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Making Yom Kippur More Meaningful

Shalom Chevrei. Shalom Friends.

I hope you had a special Rosh Hashanah. We enjoyed the effort to bring you a meaningful experience. In anticipation of Yom Kippur, I'd like to give you some insight into what's coming. Please consult your ticket and/or this bulletin for timing and other relevant details. We look forward to welcoming you.

Yom Kippur Afternoon:

Healing Service

Please join us as we initiate our first healing service, focusing on our renewal and wholeness as individuals and as responsive, compassionate members of our families and community.

Meditation and Yoga

Don't miss this great opportunity with Karen Lustig, who blends meditation, yoga and teaching middot (Jewish virtues). This is a great opportunity for mindfulness practice, physical spirituality, and shaping a more complete teshuvah, all from the comfort of your chair.


If you prefer text study, I look forward to introducing you to the Book of Job and the uneasy road of faith Job traveled. Job is an important book to study in times of trouble, as we seek to draw near to God or feel the struggle of doing so.


We are grateful to cellists David and Daniel Hoppe and to our High Holy Day Choir who will fill a segment of our Yom Kippur afternoon with inspiring melodies.

Personal Reflections

We'll spend time with Kate Grossman and Peter Fidler, who will reflect on the power of words and memory respectively. Peter Fidler and Kate Grossman have been members of Emanuel Congregation since 2011. Peter is a member of Emanuel's Board of Trustees and Kate serves on the religious school and membership committees. Outside Emanuel, Peter is a managing partner at RF Investment Partners. Kate is a senior editor at WBEZ, Chicago's public radio station. She joined WBEZ in 2016 after a long career in print journalism.

General Notes:

The Kaddish List I sincerely apologize for not reading names of recent deaths and yartzheit before the Kaddish Erev Rosh Hashanah and the first day. My institutional memory is in

formation, and unfortunately, I thought we read them only during Yizkor. My mistake. I will surely strive to have better command of these important details.

High Holy Day Service Timing During the High Holy Days, we aspire to a 90-minute service during evening prayer, and a 2.5-hour service during the main daytime services. As a whole, on Rosh Hashanah in particular, we try to lend balance to competing values-- namely having uninterrupted time to pray, sing and reflect on teshuva and leaving for a nice luncheon afterward or whatever other important destination calls. That unbroken time gives us ample space for beautiful music, spiritual uplift, intellectual rigor, and creative experimentation. It also gives us time to reflect the wonderful competencies of our congregants, like Rob Moss who chanted Torah so beautifully. Also, we set aside the space for me to give a full sermon, which occurs now even in addition to an excellent president’s speech like the one Dan Smolensky gave.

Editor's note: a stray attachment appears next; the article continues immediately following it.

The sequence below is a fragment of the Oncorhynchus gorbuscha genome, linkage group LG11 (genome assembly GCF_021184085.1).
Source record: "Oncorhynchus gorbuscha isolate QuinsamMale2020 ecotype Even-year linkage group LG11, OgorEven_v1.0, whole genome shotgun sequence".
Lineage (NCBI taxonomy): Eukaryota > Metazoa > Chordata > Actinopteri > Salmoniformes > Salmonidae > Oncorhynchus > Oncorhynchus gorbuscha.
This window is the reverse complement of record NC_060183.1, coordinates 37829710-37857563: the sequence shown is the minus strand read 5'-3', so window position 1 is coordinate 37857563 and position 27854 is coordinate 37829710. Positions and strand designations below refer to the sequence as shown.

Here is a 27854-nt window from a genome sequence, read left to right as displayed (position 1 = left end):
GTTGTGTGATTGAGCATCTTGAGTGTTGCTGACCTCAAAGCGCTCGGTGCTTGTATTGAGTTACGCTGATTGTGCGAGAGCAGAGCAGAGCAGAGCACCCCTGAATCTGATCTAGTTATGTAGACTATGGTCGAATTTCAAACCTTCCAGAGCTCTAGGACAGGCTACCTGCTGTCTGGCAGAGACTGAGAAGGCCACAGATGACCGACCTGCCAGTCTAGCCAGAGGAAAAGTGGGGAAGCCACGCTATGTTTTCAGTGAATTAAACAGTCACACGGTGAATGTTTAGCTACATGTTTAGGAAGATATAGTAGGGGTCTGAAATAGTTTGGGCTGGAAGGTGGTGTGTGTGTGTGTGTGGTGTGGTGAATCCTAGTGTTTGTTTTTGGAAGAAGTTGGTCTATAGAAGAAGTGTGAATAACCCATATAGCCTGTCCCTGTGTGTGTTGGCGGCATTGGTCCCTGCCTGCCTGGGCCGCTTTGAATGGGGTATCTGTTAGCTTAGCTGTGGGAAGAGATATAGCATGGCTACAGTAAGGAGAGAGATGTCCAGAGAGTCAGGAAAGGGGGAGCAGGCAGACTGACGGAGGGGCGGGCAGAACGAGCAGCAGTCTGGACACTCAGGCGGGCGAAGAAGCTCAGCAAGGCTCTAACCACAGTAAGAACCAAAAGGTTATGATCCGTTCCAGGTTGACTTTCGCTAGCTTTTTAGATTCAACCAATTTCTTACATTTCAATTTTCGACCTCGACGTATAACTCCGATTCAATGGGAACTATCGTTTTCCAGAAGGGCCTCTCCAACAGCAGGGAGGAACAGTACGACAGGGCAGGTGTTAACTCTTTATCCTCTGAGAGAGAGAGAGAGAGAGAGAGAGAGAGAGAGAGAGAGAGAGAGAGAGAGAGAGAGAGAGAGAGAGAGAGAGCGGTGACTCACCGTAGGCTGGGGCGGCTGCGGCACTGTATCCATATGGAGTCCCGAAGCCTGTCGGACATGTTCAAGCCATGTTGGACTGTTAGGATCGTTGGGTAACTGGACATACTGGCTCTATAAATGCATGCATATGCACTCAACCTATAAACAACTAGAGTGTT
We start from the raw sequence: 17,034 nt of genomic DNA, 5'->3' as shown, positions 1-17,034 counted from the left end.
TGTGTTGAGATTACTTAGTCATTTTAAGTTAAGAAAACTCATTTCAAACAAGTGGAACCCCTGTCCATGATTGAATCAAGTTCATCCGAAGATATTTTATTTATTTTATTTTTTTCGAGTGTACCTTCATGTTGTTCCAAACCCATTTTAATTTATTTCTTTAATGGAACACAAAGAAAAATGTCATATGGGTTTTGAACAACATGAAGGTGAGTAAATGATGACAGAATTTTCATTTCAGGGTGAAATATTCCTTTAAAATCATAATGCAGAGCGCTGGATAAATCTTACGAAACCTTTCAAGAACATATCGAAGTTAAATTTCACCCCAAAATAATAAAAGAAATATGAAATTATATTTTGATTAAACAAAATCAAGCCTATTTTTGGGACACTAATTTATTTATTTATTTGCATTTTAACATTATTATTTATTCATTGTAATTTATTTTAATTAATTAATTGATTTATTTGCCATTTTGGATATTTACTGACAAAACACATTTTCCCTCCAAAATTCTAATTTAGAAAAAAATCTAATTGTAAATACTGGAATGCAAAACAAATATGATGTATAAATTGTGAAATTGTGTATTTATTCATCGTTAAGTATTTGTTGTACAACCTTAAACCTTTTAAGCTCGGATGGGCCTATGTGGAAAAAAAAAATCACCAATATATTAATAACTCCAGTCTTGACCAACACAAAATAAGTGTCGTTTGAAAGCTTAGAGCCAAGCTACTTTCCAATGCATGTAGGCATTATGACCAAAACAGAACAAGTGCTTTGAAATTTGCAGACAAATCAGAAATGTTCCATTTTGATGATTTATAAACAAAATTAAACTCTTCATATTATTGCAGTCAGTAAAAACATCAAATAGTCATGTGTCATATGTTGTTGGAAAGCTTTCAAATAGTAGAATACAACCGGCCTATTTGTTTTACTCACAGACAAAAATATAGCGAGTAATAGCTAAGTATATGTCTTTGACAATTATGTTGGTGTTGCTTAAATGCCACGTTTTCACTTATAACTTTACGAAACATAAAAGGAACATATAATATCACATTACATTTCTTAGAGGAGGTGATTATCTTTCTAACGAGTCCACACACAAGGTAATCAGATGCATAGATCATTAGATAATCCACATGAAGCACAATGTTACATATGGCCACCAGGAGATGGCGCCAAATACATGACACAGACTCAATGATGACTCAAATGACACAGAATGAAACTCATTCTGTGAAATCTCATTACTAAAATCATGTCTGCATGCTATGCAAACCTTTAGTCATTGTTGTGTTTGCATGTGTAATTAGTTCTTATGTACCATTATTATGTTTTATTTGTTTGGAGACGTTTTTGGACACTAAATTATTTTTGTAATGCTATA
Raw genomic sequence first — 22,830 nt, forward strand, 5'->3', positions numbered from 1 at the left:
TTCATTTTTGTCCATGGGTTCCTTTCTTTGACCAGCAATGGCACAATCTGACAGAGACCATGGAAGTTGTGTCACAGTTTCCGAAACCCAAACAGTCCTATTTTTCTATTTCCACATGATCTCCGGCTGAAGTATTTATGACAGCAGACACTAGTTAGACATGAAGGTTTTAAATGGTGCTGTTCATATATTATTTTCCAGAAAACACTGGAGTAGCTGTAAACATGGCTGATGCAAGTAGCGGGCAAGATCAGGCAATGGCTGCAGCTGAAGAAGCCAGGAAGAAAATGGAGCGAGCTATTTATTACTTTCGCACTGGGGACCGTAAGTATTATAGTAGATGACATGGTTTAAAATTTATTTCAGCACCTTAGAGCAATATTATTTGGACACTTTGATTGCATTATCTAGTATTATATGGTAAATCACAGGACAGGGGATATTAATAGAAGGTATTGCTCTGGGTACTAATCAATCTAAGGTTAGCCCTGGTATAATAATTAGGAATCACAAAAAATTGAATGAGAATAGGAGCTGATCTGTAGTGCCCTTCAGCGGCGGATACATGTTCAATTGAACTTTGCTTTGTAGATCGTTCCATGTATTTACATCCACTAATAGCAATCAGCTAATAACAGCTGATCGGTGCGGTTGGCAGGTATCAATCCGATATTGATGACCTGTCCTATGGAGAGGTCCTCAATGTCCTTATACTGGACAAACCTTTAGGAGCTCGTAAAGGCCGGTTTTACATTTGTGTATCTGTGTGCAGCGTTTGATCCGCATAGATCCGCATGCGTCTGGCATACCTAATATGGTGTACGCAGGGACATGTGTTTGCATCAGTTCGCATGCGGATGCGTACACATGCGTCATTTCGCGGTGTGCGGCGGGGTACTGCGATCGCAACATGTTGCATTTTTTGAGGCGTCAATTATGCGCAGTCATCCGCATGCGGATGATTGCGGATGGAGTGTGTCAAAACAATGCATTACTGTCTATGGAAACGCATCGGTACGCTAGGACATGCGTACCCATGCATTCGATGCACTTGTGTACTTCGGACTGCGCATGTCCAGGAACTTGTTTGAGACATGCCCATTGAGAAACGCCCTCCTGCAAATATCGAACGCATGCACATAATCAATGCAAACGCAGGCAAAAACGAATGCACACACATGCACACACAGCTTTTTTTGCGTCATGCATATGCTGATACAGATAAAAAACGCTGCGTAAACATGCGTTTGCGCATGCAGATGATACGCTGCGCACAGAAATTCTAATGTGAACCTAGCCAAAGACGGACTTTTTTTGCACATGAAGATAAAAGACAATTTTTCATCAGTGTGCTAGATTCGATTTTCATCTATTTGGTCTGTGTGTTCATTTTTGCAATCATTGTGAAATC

I want to emphasize here that our time frames are a serious goal, but not a promise. Moreover, there are many things to enjoy and learn throughout the entire service from beginning to end; and sometimes there are key announcements at the end of the service, so please stay so we can help you know what’s next. We don’t want you to miss out. And, of course, if you feel the need to get and up and go, you are free to do so, and Cantor Friedman and I will understand.

Sermon Review and Other Evaluative Process I am delighted to hear from you about sermons, music, the services in general and their impact on you. In terms of my own workload, I write five full sermons (which normally range from 1600-2000 words). I tell a story for both of the family services, give a d’var Torah for Yom Kippur afternoon and a short Yizkor sermon. I have also prepared three musical pieces for these High Holy Days, and sometimes I lain Torah and/or Haftarah. All that inspiring work requires feedback-- both positive and constructive comments. The Spiritual Engagement and Ritual Team and I will discuss ways we, as a community, might be able to review my sermons and other aspects of the High Holy Day experience. My professional team and I really grow from what you have to share with us.

Sermon Preview On Yom Kippur, I will focus on a) the creative power of words to build up, tear down and build back up our lives; and b) the search for dignity and discipline in disagreement and dispute, as a prelude to a just, compassionate, and broad- minded Jewish response to immigration and solidarity with our nation’s immigrants. Of course, last minute edits may create some shifts in focus, but I like the idea of giving you a heads-up before you arrive.

Morning Minyan I have received a request or two to hold a morning minyan, daily or mostly daily. Is that something you would like to pursue? I would be happy to work with you, the Spiritual Engagement Team to create such a prayer experience. I think having shacharit here in the mornings would be transformative. Gamar chatimah tovah! May you be inscribed and sealed for a good year!

Make it a day of blessing and be a force for good!

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